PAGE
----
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North Carolina Travel Guide
Ocracoke Island

Ocracoke Island is part of the Cape Hatteras National Seashore, which is a string of barrier islands that protect the bays and waterways of eastern North Carolina. The entire island, with the exception of the village, is owned by the U.S. National Park Service, and is a protected wildlife area. The island is a narrow 16 miles long, with the eastern side being a long sandy beach facing the Atlantic and the western side facing Pamlico Sound. The island can be reached by ferries, private boat and private plane. You can click on the thumbnails to see the actual photos, or, even better, read the text and then go back and start at the first and click through to the end.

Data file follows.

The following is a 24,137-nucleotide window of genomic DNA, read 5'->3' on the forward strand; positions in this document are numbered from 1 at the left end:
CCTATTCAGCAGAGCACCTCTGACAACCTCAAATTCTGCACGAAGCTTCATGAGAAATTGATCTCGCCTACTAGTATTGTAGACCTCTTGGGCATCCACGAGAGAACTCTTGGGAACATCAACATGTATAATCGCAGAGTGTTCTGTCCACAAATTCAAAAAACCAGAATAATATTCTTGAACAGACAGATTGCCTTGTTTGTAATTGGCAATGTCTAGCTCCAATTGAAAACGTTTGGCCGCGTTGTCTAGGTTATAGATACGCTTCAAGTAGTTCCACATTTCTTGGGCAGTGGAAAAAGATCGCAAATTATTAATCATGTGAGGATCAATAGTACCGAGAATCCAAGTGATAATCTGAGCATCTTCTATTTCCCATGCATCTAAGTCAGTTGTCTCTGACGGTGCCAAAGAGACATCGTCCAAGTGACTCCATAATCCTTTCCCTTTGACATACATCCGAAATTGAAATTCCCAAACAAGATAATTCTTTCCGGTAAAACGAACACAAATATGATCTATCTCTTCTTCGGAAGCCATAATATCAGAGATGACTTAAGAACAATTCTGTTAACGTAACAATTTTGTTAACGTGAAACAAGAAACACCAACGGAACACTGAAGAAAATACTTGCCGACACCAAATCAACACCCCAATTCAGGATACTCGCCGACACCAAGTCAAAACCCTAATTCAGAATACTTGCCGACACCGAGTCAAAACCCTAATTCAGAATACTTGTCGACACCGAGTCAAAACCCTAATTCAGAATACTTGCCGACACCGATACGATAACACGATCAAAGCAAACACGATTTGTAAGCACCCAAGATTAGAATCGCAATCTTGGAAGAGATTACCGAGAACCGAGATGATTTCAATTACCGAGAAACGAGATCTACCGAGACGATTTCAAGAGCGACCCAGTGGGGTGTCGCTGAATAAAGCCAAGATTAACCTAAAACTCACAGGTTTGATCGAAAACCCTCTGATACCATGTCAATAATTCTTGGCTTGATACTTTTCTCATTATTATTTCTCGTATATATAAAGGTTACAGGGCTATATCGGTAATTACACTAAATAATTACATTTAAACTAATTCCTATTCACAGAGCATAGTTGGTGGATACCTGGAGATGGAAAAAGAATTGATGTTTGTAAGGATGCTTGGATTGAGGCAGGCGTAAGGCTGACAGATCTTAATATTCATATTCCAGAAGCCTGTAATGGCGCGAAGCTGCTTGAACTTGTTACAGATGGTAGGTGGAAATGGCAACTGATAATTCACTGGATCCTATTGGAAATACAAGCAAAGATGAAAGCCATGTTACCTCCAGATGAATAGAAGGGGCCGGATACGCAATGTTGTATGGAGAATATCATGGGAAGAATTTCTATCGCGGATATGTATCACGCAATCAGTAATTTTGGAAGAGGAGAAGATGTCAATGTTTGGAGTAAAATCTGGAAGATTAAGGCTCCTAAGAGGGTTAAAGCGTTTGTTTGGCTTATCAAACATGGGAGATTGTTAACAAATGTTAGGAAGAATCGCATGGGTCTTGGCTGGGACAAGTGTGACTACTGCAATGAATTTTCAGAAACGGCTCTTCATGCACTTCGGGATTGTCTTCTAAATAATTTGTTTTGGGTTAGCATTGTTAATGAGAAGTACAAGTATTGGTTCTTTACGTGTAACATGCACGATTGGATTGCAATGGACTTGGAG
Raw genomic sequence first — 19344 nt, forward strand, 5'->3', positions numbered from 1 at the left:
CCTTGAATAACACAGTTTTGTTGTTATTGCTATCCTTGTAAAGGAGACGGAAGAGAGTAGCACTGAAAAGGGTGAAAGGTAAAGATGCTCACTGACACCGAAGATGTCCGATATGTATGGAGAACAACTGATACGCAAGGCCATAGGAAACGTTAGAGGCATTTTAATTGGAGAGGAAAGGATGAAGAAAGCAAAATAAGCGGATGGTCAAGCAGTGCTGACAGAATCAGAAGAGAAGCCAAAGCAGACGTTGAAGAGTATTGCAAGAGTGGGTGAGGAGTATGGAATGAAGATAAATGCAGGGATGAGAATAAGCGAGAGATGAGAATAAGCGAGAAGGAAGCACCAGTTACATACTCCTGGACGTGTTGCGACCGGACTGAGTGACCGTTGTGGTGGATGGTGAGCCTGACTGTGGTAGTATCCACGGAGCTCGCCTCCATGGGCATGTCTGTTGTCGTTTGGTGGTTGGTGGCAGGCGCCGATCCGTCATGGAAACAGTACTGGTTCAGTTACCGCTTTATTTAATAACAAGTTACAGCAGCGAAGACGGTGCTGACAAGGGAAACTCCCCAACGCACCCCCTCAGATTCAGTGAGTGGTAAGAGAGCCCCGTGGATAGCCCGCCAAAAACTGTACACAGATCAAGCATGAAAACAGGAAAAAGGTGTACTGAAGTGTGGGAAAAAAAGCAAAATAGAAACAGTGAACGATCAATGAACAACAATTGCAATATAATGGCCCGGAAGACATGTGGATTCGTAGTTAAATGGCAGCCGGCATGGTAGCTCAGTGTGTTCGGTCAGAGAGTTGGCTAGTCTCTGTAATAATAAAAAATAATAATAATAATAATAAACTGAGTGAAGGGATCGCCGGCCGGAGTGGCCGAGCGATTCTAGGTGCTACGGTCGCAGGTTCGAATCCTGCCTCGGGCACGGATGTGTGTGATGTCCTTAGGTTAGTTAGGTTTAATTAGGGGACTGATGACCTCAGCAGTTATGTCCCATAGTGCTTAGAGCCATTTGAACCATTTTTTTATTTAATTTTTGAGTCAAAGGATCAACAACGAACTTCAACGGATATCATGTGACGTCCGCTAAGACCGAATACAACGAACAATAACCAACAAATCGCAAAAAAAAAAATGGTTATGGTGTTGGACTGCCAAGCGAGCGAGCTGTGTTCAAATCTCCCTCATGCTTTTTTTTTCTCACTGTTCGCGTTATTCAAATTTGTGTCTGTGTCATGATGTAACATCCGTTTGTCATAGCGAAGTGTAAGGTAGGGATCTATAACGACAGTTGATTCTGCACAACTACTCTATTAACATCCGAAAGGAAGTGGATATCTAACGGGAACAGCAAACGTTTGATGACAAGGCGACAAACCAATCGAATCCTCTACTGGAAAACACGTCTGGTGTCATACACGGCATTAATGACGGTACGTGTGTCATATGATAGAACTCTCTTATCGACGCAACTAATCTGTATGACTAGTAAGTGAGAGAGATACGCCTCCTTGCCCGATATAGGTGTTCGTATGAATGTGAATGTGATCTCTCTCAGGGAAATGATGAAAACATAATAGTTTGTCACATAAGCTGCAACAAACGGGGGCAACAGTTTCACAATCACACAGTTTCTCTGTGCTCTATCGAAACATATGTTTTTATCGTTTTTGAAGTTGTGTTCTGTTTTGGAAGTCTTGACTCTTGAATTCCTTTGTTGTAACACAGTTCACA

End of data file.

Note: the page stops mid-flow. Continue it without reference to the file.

OcracokeThe first step in getting to Ocracoke is the ferry from Cedar Island or Swan Quarter. Both trips are about two-and-a-half-hours long, and, unlike the Greek ferries, a little boring. No disco. No restaurant. No cabins. They're more like a floating tollbooth. But it is easy to meet people, since there's not much to look at besides an occasional seagull, and you have something in common with everyone on board: You're all going to Ocracoke.

You arrive in the village of Ocracoke, which surrounds a beautiful harbor called Silver Lake. When you get off the ferry, it's a little crazy, with cars, trucks, bikes, motorcycles and pedestrians all massed together. But the road clears up pretty quickly.